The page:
Last month the whole country was baffled and enthralled by the inquest into the suspicious death of GCHQ ‘spy’ Gareth Williams, who was found inside a padlocked bag at his home in Pimlico, south London.
The case has chilling echoes of a murder that took place more than 150 years ago. Known as ‘The Waterloo Bridge Mystery’ or ‘The Thames Carpet Bag Mystery’, it too featured a male body inside a locked bag.
The bag in question was found on an ‘abutment’ of Waterloo Bridge by two young men in a rowing along the Thames early one morning in October 1857. Once opened, it revealed 23 bones and a few scraps of flesh. The head, hands, feet and internal organs were missing.
For the next two weeks, as the story played out in the newspapers of the day, the public were both fascinated and appalled by the gruesome details until eventually the police ground to a halt. The only lead was a sighting of an elderly woman carrying the bag on to the bridge the previous night.
Some even suggested that the whole affair was a grisly hoax perpetrated by anatomical students.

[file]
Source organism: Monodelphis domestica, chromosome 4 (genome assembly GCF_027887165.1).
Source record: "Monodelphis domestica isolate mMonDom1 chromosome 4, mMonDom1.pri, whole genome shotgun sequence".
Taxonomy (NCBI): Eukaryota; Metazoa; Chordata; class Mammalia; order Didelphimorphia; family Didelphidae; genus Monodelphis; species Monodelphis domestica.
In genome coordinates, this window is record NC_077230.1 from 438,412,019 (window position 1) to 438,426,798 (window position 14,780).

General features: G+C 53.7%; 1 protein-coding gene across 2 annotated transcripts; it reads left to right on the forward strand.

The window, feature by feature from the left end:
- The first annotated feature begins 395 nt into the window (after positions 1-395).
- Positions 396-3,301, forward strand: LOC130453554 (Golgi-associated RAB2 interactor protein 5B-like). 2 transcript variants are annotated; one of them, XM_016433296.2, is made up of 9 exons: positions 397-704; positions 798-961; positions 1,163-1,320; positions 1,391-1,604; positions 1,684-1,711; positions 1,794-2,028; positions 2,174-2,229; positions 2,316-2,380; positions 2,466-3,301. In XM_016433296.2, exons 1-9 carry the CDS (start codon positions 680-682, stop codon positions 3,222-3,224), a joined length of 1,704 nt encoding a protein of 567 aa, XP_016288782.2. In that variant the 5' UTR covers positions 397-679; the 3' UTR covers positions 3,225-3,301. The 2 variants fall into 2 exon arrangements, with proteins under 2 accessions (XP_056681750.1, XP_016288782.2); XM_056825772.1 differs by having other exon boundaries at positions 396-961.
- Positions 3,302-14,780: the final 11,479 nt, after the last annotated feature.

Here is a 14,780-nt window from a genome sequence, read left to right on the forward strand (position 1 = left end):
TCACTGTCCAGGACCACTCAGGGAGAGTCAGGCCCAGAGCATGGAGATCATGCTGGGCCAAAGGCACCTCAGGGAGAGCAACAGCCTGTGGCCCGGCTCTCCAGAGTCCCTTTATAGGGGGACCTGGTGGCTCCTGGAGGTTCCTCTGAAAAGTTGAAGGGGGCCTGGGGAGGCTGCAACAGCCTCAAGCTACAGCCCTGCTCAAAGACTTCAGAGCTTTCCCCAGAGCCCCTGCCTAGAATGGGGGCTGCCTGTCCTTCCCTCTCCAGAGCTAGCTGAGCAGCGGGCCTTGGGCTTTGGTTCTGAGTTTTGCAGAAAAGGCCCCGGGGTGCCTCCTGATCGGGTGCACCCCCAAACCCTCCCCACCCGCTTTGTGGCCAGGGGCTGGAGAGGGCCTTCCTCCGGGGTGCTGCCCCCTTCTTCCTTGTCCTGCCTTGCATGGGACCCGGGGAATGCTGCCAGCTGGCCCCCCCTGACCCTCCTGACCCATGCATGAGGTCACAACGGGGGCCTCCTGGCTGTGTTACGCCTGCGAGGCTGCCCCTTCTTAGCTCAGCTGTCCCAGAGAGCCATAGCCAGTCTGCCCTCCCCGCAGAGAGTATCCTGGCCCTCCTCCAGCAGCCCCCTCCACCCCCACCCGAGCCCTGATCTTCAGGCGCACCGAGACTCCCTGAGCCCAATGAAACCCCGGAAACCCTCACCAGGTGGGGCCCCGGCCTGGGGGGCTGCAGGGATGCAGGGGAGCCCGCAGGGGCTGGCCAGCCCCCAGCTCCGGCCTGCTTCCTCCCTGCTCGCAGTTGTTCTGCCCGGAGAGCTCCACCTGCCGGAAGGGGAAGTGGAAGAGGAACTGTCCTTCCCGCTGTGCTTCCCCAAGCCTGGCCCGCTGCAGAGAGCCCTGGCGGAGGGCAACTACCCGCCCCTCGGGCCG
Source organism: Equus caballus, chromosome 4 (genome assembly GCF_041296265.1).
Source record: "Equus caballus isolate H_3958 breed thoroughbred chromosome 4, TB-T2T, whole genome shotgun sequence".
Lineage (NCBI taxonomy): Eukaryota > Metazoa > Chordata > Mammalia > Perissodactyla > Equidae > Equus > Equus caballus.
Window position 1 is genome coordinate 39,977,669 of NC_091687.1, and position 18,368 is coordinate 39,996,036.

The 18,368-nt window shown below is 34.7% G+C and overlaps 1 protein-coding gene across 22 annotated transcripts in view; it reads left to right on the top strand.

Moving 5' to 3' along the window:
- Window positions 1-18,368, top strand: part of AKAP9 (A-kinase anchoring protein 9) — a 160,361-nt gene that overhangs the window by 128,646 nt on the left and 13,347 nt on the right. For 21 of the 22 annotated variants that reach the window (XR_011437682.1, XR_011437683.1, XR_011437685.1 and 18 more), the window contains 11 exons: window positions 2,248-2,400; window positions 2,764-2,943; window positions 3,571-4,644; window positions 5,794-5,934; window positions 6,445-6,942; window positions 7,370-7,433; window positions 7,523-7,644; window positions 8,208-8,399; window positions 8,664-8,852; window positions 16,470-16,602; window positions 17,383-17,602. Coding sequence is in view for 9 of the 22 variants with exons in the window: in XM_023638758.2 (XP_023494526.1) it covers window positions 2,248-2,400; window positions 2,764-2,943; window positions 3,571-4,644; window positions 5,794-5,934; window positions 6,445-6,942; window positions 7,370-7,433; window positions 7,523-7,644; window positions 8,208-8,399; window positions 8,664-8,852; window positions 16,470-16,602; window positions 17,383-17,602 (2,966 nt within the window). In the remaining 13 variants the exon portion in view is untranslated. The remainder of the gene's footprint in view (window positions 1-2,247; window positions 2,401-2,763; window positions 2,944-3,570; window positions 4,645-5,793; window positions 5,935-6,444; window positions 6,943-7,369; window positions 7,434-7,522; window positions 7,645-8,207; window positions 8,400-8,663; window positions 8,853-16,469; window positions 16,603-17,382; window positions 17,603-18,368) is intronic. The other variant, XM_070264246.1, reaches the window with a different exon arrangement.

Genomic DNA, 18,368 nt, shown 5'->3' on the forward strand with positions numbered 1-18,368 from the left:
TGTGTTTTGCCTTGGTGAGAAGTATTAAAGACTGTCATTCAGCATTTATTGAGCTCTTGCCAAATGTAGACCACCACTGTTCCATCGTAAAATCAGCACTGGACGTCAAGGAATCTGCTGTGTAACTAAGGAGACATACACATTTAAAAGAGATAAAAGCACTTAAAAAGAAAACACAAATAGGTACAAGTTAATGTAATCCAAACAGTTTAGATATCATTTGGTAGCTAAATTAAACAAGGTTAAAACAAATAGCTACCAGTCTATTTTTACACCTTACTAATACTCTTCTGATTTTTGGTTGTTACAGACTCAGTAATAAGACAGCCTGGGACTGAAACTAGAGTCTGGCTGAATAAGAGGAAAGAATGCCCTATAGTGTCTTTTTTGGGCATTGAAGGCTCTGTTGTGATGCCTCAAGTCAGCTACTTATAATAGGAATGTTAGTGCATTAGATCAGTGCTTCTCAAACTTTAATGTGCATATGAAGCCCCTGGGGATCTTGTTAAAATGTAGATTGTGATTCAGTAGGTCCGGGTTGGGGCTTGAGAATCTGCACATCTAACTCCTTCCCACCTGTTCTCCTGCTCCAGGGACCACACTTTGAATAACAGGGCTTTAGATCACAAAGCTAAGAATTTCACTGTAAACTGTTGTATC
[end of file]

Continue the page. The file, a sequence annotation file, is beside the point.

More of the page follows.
The Waterloo Bridge Mystery was ruled a ‘wilful murder’ just over two weeks after the discovery of the body.
By contrast the Gareth Williams case the inquest took place 21 months after the discovery body and ended with the coroner ruling that there was not enough evidence to sustain a finding of ‘unlawful killing’ (the equivalent to the Victorian verdict of ‘wilful murder’).
Both cases became the talk of their day, the subject of gossip and speculation. But there are also many differences. Gareth Williams was an identifiable person. He had a name, a grieving family, friends and colleagues. He had hobbies and interests. Yet somehow the more we found out, the more mysterious his death became.
The victim of the Waterloo Bridge Mystery was never identified. Despite being described by the Times in 1857 as ‘one of the most horrible murders that has ever stained our criminal annals,’ the case is now all but forgotten.